Sideline Report: Stephen Curry gives me hope for the NBA

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I don’t follow the National Basketball Association that closely. I pride myself in being a fan of the Boston Celtics, but I don’t always find myself to be a fan of the NBA. The game has many flaws, such as players flopping and the referees having no sense of what a traveling violation is. It also doesn’t feel as exciting as, say, college basketball or the NFL. The 82-game season just feels too dragged out.

I still follow the league to a certain extent, and this last season has been pretty crazy. Oklahoma City’s Kevin Durant was hurt most of the season, LeBron James made his triumphant return to his hometown team Cleveland Cavaliers, and even the lowly Atlanta Hawks went on a 19-game win streak. But specifically one team caught my eye over the course of the season. A team that won 67 games, a first-year head coach, and a point guard that makes mind-boggling shots and passes: the Golden State Warriors.

The Warriors became the 13th team in NBA history to win 65 or more games in a season, toppling their opponents and dominating at home with a 39-2 record. Head coach Steve Kerr came into this year to a team with high expectations and stocked with talent. The Warriors have all kinds of talent; from three-point marksman guard Klay Thompson to forward Draymond Green, a defensive player of the year finalist. Other key players like guard Harrison Barnes, forward Andre Iguodala, and center Andrew Bogut make big plays, but above all lies the floor general. Guard Stephen Curry makes all of the aforementioned players better and makes dazzling plays all over the court.

Curry truly is a magician. His ball-handling, shooting, defense, and passing all help him to rise above the rest of the league. All of these aspects helped him to average 23.8 points and 7.7 assists per game. He was also awarded the NBA MVP award on Monday, May 4. Curry seems to always be on the highlight reel, and gives me a reason to actually follow the NBA. The league has been known to be chalk-full of players that are lackadaisical and only care about scoring. But Curry is different in that he plays on both sides on the ball, he’s a true leader and makes his teammates better ballplayers. His tenacity and toughness have helped the Warriors reach their full potential and even five straight playoff games.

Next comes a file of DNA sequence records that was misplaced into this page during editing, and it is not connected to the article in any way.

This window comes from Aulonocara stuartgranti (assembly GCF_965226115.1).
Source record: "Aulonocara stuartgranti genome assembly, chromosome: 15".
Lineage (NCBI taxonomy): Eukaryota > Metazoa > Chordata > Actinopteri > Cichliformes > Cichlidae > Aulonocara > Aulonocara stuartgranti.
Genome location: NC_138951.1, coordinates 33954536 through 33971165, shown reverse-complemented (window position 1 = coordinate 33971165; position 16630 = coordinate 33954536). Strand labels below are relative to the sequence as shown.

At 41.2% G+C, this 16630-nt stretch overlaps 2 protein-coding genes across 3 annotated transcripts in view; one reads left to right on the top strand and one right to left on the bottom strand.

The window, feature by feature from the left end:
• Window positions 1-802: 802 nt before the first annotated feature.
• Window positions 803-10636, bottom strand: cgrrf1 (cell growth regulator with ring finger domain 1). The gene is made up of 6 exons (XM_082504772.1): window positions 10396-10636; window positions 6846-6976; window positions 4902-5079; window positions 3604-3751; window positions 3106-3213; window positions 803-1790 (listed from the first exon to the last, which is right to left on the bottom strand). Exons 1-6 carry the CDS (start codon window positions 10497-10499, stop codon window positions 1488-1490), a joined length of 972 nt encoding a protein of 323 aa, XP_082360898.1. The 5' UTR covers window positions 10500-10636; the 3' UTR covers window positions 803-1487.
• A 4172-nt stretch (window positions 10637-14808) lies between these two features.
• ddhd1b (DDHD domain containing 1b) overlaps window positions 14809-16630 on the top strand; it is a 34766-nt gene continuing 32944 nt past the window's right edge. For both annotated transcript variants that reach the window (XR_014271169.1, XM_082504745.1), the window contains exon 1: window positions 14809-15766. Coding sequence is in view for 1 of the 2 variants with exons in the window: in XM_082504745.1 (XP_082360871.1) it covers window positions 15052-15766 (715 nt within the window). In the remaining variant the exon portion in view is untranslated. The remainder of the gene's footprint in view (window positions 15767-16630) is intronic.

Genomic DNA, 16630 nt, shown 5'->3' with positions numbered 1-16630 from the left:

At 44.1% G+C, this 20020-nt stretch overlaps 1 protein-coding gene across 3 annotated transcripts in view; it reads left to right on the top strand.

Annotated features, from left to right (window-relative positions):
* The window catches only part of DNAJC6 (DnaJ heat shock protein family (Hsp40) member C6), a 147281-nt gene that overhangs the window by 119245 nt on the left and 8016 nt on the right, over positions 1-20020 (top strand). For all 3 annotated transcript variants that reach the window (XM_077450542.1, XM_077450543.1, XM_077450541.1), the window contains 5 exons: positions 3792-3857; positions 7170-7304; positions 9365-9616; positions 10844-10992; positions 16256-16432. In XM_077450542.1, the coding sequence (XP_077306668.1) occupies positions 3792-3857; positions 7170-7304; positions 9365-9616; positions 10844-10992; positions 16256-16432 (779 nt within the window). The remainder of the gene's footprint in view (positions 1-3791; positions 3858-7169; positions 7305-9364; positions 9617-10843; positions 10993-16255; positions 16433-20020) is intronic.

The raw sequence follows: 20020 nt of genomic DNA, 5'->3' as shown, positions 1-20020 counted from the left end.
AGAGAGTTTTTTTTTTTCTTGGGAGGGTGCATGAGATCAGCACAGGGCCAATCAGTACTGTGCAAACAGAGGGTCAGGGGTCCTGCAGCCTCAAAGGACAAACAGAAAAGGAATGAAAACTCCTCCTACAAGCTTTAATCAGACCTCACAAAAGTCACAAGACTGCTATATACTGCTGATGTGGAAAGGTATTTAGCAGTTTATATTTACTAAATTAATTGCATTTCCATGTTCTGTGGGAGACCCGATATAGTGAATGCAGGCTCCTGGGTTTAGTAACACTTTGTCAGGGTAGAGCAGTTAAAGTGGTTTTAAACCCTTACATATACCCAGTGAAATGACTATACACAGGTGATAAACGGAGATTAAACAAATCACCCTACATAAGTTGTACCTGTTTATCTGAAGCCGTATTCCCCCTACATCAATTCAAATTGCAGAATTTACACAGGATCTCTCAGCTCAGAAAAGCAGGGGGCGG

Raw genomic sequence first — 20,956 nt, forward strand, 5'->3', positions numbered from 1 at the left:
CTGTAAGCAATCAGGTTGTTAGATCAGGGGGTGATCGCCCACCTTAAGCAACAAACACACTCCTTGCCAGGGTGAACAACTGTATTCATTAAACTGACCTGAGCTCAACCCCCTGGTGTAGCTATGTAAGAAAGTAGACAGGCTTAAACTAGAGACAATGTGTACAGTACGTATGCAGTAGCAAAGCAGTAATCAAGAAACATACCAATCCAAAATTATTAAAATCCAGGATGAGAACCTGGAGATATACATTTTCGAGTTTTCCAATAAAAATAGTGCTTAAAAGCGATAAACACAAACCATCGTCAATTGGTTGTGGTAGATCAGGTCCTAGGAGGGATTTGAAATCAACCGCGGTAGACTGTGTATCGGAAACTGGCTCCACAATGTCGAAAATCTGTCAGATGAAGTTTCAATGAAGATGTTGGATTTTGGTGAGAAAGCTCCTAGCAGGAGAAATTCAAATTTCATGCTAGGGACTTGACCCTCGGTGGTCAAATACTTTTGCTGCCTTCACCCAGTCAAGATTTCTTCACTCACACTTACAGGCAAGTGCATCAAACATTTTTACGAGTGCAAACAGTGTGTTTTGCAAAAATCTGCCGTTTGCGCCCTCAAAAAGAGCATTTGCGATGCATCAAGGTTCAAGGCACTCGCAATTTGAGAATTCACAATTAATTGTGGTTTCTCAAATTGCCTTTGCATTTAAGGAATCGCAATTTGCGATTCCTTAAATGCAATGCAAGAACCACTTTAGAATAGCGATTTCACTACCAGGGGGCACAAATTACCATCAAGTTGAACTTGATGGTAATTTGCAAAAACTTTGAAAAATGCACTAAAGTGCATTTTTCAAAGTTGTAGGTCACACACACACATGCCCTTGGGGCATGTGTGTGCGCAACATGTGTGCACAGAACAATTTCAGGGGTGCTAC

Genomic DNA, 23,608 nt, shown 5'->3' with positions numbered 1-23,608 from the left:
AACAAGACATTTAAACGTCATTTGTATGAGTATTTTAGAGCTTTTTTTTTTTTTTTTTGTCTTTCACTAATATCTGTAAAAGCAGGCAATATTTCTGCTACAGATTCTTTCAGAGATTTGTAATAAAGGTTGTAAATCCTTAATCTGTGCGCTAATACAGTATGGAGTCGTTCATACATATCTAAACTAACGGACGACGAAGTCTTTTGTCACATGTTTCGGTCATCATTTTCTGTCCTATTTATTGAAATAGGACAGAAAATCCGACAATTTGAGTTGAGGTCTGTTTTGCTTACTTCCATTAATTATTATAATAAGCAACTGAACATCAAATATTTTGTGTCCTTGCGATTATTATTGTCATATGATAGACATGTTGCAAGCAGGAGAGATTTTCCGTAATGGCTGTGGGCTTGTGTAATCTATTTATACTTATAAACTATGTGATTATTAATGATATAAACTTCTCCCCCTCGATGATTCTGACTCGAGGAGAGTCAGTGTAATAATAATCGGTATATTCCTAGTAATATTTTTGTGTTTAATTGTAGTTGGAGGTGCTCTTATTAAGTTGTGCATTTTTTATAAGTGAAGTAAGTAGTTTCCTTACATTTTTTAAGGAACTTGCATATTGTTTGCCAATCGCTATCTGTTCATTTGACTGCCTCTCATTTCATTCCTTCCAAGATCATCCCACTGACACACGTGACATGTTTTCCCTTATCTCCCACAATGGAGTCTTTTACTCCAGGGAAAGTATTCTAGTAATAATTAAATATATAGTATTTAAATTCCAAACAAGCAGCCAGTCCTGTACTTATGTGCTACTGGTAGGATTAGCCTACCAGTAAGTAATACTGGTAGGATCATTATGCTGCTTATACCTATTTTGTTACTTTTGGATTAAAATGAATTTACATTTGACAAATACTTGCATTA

The NBA isn’t for everyone though. There are the stereotypical embarrassing displays of defense (I’m looking at you James Harden) and the ridiculous no-calls by referees. But players like Curry help you look past that, at least to an extent. Curry puts on a show for fans, making unbelievable shots and passes to help his team dominate. He’s also so good at three-point shots he once made 77 in a row at a practice. He puts in the hard work and dedication and it has definitely paid off this year for a team that had failed to live up to the hype in past seasons.

What Stephen Curry has been able to accomplish this season is remarkable and awe-inspiring. He is the definition of a human-highlight reel, and continues to amaze fans of all teams. No matter how this season ends for the Warriors, Curry should be proud of not only what his team has accomplished with their 67 wins, but his amazing season personally. He’s kept fans glued to the television, watching each and every dazzling play he makes. He has single-highhandedly given me hope for this league that has fallen out of grace, and I can’t thank him enough.

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